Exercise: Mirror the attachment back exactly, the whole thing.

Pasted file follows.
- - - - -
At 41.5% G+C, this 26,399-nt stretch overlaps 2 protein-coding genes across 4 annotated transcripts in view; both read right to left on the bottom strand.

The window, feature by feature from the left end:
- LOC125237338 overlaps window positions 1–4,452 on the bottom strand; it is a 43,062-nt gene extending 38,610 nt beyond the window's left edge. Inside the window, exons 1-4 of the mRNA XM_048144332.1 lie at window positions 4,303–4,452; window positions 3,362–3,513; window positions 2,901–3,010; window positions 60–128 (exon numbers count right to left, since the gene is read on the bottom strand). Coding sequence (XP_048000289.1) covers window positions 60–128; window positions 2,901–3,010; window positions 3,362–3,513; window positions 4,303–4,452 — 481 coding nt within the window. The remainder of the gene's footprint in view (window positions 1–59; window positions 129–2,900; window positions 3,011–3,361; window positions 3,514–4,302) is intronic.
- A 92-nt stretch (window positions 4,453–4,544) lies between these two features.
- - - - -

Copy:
At 41.5% G+C, this 26,399-nt stretch overlaps 2 protein-coding genes across 4 annotated transcripts in view; both read right to left on the bottom strand.

The window, feature by feature from the left end:
- LOC125237338 overlaps window positions 1–4,452 on the bottom strand; it is a 43,062-nt gene extending 38,610 nt beyond the window's left edge. Inside the window, exons 1-4 of the mRNA XM_048144332.1 lie at window positions 4,303–4,452; window positions 3,362–3,513; window positions 2,901–3,010; window positions 60–128 (exon numbers count right to left, since the gene is read on the bottom strand). Coding sequence (XP_048000289.1) covers window positions 60–128; window positions 2,901–3,010; window positions 3,362–3,513; window positions 4,303–4,452 — 481 coding nt within the window. The remainder of the gene's footprint in view (window positions 1–59; window positions 129–2,900; window positions 3,011–3,361; window positions 3,514–4,302) is intronic.
- A 92-nt stretch (window positions 4,453–4,544) lies between these two features.